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10-09-2019 | Manufacturing | News | Article

Nanocoating Prevents Greasy Smudges

Author:
Nadine Winkelmann

Not only are greasy fingerprints on shiny stainless steel surfaces unattractive, they also attack the surface in question. In future, a new nanocoating that is being developed by Fraunhofer researchers will prevent the annoying smudges that result from fingers touching stainless steel surfaces.

Shiny new refrigerators feature attractive stainless steel fronts. But it doesn't take long before the door is covered in dark fingerprints that are difficult to remove with only a cloth and detergent. Fingerprints like these are more than just unsightly, since the grease film also attacks the metal surface. Together with their colleagues at FEW Chemicals GmbH in Wolfen, researchers from the Fraunhofer Institute for Microstructure of Materials and Systems IMWS in Halle are now working to put an end to smudges like these. The secret lies in a coating layer containing special additives that is also water and oil repellent. This also has two other effects: when the particles integrated in the coating settle on the surface of the stainless steel, the surface becomes rougher and its surface area increases. Now, when a finger comes into contact with the refrigerator door, it only touches the raised points on the surface and the grease on the fingertip never reaches the "valleys" of the stainless steel surface. This means the surface area which actually comes into contact with the grease is minimal. In addition the refractive index of the coating has been adjusted so that it matches that of the natural oil content of the human finger. This means the light that reaches the coated stainless steel surface is reflected in roughly the same manner as by a surface that has been touched by sticky fingers. As a result, the fingerprints are hardly noticeable.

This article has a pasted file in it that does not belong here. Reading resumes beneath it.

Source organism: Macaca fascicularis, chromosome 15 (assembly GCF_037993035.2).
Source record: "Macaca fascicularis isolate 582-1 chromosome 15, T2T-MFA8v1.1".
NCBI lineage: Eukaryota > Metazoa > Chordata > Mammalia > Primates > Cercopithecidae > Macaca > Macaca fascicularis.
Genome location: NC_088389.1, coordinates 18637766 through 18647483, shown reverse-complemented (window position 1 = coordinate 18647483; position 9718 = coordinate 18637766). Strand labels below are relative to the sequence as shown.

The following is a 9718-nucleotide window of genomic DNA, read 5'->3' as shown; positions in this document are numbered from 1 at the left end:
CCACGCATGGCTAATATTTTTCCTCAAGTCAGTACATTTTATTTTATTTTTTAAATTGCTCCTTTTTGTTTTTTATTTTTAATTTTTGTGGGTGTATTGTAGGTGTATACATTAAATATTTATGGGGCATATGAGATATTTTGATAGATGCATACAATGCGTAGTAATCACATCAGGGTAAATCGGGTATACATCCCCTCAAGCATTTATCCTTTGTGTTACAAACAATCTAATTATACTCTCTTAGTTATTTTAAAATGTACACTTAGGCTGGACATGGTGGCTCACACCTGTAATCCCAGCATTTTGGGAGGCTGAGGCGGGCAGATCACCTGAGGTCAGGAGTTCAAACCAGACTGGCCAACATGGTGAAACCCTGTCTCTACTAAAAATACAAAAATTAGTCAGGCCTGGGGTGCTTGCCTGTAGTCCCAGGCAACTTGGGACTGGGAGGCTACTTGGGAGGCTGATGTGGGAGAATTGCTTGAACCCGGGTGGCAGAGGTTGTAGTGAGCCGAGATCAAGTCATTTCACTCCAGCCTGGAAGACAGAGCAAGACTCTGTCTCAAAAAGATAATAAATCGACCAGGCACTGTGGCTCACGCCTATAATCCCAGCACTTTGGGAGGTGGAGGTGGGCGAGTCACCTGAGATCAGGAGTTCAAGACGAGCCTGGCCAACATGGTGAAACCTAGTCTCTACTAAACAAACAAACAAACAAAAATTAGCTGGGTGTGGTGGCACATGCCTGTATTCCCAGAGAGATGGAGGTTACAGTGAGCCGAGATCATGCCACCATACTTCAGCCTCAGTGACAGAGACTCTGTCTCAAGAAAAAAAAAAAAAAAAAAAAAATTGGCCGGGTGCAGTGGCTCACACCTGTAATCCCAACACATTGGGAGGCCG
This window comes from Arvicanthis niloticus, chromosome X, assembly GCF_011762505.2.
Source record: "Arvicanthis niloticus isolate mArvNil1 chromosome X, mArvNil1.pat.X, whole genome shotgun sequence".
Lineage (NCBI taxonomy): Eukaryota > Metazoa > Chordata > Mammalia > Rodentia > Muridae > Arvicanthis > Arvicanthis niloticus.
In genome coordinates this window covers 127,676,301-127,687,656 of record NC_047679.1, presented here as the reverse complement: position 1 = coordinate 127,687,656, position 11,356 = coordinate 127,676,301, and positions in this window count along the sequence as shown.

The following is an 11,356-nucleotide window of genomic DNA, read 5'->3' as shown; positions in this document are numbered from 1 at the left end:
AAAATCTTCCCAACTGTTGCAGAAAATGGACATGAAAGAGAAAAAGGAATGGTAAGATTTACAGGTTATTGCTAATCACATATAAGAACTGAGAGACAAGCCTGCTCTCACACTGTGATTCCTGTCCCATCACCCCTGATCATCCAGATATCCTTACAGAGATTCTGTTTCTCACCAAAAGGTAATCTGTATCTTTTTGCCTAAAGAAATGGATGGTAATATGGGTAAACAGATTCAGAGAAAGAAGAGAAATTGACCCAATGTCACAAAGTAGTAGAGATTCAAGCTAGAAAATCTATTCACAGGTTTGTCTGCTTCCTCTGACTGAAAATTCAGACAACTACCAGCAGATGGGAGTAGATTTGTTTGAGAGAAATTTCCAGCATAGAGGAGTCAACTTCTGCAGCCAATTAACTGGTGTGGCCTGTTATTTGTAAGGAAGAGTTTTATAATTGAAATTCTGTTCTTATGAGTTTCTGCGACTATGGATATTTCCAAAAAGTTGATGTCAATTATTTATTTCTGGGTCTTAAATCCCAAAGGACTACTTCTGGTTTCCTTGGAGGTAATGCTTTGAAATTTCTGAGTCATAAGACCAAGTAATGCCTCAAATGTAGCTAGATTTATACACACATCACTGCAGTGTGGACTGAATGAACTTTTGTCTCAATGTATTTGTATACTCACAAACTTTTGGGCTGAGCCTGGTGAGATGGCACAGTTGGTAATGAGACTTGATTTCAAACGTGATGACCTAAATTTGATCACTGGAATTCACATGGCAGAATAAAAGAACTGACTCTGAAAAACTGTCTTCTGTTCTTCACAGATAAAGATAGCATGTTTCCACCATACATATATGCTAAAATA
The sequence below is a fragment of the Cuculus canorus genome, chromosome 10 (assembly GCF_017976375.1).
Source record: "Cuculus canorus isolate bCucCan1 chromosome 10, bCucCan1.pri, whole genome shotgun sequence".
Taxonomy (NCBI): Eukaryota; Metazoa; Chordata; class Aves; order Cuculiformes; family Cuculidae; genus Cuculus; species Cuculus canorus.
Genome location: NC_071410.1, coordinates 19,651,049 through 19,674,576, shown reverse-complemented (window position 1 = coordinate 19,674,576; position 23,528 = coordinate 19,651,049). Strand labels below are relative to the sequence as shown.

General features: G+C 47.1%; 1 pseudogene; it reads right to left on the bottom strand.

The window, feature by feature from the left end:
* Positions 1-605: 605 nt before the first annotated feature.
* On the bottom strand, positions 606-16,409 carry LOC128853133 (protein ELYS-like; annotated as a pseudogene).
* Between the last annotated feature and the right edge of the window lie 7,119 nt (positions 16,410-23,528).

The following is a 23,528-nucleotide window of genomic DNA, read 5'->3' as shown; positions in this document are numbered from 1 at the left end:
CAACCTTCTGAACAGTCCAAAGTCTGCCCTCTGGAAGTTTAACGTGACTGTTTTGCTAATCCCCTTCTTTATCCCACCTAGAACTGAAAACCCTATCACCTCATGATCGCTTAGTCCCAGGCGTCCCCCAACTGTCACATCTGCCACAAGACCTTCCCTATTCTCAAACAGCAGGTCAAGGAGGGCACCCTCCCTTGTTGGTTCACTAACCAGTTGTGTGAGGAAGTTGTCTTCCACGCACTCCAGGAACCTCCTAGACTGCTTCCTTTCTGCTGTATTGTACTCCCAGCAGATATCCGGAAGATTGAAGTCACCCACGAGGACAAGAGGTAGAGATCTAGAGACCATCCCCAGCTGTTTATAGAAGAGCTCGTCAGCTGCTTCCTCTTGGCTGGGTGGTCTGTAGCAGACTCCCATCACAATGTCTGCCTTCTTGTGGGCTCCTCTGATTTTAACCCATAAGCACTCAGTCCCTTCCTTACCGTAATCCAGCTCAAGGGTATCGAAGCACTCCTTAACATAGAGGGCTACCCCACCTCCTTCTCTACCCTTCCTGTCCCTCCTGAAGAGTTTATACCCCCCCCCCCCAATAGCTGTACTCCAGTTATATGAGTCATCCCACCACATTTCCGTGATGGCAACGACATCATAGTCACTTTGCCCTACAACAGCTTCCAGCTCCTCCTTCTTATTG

Analysis of the layer systems

While FEW Chemicals GmbH is handling the development of the coating systems, the Fraunhofer team is concentrating on the analysis of these layers. "We're investigating the layers created using not only optical microscopy, but also scanning electron microscopy and atomic force microscopy. We look at how large the individual particles in the coating system are and whether or not they are distributed homogeneously. The effect of the additives used is another focus of our analysis," says Dr Jessica Klehm, research associate at Fraunhofer IMWS. Such questions are extremely important in assessing the quality of the coating. For example, if the nanoparticles aggregate to form larger particles, the coating may lose its transparency as a result. On the other hand if the particles are too small, the surface remains too smooth, so that the grease film can adhere to it over larger areas in spite of the coating.

Furthermore the researchers are developing an automatic testing machine for the layers that uses a combination of spectrometric and optical procedures to analyse the percentage efficiency level of the coating's anti-fingerprint effect. The researchers have already found a favourite among the various coating systems they have investigated The task now is to further optimise the system. Development activities should be completed by the end of 2020, when the industrial-scale production of the coating system will be turned over to FEW Chemicals GmbH.


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